Georgia Sen. Raphael Warnock told the AJC on Wednesday that the leaked Supreme Court ruling indicating that the court could overturn Roe v. Wade should motivate members of Congress to pass a law protecting access to abortion, even if it means changing the chamber’s 60-vote threshold to avoid a filibuster.

“I think that no Senate rule and no Senate procedure is more important than people’s constitutional rights,” he said. “And it is our duty as one of the three co-equal branches of government to find a way to stand with the American people, 70% of which believes that it is a woman’s right to choose.”

Warnock and U.S. Sen. Jon Ossoff have earlier advocated for ending the filibuster to pass voting rights legislation.

Ossoff said this week that he supports passing a federal law that guarantees access to abortion. He has not yet decided whether he would support ending the filibuster to make that happen.


The U.S. Senate on Wednesday officially named members, including Sen. Raphael Warnock, to the conference committee with the House for legislation intended to make America more competitive against China.

A key provision will focus on bolstering semiconductor manufacturing. A shortage of semiconductors shutdown the Kia plant in West Point during the height of the pandemic.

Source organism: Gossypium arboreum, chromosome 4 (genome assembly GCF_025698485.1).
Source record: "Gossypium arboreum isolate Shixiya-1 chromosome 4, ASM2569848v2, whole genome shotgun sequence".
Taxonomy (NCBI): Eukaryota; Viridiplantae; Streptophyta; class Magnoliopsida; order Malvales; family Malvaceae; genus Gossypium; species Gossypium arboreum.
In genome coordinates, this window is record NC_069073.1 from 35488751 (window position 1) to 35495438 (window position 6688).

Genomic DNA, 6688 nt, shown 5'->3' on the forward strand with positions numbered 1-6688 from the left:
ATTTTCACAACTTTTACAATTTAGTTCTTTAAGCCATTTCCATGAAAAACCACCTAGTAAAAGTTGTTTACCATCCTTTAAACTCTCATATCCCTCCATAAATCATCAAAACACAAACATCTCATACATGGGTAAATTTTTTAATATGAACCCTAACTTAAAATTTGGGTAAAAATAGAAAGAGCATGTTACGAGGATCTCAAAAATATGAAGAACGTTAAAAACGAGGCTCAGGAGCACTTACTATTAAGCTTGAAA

Warnock spoke on the Senate floor Wednesday ahead of introducing tweaks to the Senate version of the legislation that would give HBCUs more money for research.

“When we invest in all of our young people, we position our economy to be strong 10 years, 20 years, 30 years into the future,” he said.


POSTED: Jeremy Hunt, one of six Republicans competing in the primary in Georgia’s 2nd Congressional District, has received his highest profile endorsement yet via former U.N. Ambassador Nikki Haley.

She joins Newt Gingrich and U.S. Sens. Josh Hawley and Tom Cotton in backing Hunt’s campaign, despite criticism from his opponents that his ties to southwest Georgia are thin. Hunt attended Airborne training at Ft. Benning and moved to Columbus after he entered the race for Congress.


The “Together for Truth” conservative summit, scheduled for May 21 in Atlanta, will include U.S. Rep Burgess Owens, U.S. Rep. Chip Roy, and commentator Clay Travis as speakers. The group earlier announced that Texas U.S. Sen. Ted Cruz will headline the event.


From the personnel department, Jaylen Black has been named as Stacey Abrams’ campaign press secretary.

For the last year, Black has served as a deputy press secretary for Sen. Raphael Warnock. She worked for the Democratic Party of Georgia during the 2020 election cycle.